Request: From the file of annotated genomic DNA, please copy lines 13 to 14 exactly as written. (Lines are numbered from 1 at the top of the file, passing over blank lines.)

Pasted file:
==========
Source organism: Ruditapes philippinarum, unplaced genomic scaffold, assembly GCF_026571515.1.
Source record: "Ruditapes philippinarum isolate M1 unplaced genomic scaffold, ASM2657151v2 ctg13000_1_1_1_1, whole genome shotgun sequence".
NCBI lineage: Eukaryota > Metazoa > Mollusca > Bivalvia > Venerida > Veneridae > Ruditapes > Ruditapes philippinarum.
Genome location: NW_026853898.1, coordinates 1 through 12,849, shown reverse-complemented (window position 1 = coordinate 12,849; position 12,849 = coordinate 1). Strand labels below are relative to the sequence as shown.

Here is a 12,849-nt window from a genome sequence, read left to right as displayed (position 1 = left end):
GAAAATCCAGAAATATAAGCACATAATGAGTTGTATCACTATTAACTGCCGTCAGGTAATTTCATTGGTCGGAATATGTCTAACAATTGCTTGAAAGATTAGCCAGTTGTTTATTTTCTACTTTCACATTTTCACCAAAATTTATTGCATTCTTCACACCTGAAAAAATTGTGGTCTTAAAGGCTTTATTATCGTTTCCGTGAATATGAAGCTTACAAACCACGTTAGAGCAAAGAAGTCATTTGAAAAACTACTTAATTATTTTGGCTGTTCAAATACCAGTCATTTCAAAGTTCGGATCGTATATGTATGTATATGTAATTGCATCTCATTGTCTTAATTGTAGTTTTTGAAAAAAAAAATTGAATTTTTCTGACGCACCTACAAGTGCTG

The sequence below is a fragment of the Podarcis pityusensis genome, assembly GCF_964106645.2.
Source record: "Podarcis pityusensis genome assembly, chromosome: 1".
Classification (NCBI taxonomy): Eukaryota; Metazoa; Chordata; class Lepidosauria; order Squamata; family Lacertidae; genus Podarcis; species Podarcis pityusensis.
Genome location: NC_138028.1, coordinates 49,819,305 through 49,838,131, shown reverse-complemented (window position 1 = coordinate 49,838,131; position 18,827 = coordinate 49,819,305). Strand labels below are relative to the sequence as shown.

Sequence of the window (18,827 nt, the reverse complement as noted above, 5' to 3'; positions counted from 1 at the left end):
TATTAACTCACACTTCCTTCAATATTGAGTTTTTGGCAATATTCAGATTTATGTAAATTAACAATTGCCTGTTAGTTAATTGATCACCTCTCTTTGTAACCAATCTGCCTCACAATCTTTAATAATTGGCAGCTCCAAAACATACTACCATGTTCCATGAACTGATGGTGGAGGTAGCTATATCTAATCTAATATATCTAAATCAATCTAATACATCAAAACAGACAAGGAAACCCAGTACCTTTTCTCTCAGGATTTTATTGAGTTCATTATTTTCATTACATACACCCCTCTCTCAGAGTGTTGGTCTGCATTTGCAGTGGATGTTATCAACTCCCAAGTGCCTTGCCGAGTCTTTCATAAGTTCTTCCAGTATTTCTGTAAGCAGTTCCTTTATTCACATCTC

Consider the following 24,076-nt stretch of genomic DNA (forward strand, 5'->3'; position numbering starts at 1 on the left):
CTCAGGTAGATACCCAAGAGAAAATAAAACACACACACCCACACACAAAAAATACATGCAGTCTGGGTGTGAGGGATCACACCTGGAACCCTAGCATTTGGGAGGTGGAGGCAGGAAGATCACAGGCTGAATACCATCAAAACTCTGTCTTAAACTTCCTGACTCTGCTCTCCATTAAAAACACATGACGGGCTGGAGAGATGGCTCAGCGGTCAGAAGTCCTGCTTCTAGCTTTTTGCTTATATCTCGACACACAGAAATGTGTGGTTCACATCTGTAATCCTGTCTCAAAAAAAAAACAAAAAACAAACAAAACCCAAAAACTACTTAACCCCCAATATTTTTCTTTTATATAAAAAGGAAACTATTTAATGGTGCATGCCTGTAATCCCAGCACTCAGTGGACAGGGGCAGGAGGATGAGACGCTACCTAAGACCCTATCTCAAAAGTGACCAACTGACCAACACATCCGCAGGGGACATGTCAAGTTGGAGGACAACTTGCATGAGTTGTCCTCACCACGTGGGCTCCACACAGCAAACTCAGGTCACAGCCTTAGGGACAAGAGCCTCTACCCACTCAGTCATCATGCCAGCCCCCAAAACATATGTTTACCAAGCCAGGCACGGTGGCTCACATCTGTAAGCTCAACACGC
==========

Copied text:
Consider the following 24,076-nt stretch of genomic DNA (forward strand, 5'->3'; position numbering starts at 1 on the left):
CTCAGGTAGATACCCAAGAGAAAATAAAACACACACACCCACACACAAAAAATACATGCAGTCTGGGTGTGAGGGATCACACCTGGAACCCTAGCATTTGGGAGGTGGAGGCAGGAAGATCACAGGCTGAATACCATCAAAACTCTGTCTTAAACTTCCTGACTCTGCTCTCCATTAAAAACACATGACGGGCTGGAGAGATGGCTCAGCGGTCAGAAGTCCTGCTTCTAGCTTTTTGCTTATATCTCGACACACAGAAATGTGTGGTTCACATCTGTAATCCTGTCTCAAAAAAAAAACAAAAAACAAACAAAACCCAAAAACTACTTAACCCCCAATATTTTTCTTTTATATAAAAAGGAAACTATTTAATGGTGCATGCCTGTAATCCCAGCACTCAGTGGACAGGGGCAGGAGGATGAGACGCTACCTAAGACCCTATCTCAAAAGTGACCAACTGACCAACACATCCGCAGGGGACATGTCAAGTTGGAGGACAACTTGCATGAGTTGTCCTCACCACGTGGGCTCCACACAGCAAACTCAGGTCACAGCCTTAGGGACAAGAGCCTCTACCCACTCAGTCATCATGCCAGCCCCCAAAACATATGTTTACCAAGCCAGGCACGGTGGCTCACATCTGTAAGCTCAACACGC